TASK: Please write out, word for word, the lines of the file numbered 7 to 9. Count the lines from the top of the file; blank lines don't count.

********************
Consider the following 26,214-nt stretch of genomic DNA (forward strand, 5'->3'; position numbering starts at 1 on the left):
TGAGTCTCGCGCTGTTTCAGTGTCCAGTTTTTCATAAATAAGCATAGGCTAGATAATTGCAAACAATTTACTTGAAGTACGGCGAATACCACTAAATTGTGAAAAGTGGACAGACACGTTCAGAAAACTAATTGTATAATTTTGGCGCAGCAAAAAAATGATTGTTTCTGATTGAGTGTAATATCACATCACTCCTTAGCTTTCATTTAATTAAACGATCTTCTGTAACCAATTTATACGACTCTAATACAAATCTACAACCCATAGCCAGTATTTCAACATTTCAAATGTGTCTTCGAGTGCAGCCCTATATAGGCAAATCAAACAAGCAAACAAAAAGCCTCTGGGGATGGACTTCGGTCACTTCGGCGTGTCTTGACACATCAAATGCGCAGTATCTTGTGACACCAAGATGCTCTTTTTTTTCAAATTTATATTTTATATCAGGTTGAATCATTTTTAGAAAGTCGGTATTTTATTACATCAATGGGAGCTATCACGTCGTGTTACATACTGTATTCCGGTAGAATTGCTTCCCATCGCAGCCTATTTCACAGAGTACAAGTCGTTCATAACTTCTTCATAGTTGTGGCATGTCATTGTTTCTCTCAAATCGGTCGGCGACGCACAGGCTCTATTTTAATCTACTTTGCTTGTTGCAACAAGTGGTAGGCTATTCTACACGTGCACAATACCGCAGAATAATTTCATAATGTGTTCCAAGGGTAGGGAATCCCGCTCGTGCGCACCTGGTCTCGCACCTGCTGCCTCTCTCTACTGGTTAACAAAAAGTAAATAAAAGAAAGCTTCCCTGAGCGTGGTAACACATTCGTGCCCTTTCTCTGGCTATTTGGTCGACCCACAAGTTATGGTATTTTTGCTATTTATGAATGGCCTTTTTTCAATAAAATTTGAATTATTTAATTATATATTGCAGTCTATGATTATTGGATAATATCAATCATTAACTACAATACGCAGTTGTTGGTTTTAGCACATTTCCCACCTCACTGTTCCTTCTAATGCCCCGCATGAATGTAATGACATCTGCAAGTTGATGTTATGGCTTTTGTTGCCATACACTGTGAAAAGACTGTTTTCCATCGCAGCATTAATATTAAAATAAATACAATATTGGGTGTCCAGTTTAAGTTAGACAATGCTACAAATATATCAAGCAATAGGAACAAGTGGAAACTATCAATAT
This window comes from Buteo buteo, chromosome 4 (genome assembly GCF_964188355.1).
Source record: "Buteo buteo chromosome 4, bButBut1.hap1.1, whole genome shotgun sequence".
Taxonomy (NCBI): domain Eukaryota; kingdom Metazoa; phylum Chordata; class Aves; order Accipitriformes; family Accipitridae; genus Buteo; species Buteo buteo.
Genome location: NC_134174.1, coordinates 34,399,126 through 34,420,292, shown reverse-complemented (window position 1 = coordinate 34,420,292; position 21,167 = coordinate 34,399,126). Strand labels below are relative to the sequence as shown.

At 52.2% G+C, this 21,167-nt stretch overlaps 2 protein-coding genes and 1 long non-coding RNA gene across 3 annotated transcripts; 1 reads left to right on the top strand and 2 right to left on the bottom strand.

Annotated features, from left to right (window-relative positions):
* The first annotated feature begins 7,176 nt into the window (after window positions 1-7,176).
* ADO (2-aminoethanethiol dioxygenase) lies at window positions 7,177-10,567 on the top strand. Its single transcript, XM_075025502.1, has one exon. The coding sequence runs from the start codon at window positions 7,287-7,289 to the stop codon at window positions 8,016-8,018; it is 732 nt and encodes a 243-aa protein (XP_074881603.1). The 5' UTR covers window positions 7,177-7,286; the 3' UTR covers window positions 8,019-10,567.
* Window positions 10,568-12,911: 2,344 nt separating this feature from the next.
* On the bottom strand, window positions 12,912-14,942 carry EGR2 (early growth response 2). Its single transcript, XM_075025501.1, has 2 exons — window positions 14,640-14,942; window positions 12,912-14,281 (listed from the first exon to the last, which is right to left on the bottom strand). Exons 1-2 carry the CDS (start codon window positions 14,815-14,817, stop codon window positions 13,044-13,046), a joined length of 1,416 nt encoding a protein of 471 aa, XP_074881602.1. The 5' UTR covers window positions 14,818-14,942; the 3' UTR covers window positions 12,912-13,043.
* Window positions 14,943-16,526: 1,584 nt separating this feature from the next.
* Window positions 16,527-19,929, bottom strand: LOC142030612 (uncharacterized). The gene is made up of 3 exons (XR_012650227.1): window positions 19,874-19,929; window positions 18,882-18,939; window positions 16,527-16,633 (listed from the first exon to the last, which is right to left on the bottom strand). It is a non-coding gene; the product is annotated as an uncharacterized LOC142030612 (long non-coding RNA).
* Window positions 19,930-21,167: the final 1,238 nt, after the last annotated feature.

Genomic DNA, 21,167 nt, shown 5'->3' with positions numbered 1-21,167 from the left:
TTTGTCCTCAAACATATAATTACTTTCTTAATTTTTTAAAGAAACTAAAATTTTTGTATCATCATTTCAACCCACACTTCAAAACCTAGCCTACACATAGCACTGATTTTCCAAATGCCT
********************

At 52.2% G+C, this 21,167-nt stretch overlaps 2 protein-coding genes and 1 long non-coding RNA gene across 3 annotated transcripts; 1 reads left to right on the top strand and 2 right to left on the bottom strand.

Annotated features, from left to right (window-relative positions):
* The first annotated feature begins 7,176 nt into the window (after window positions 1-7,176).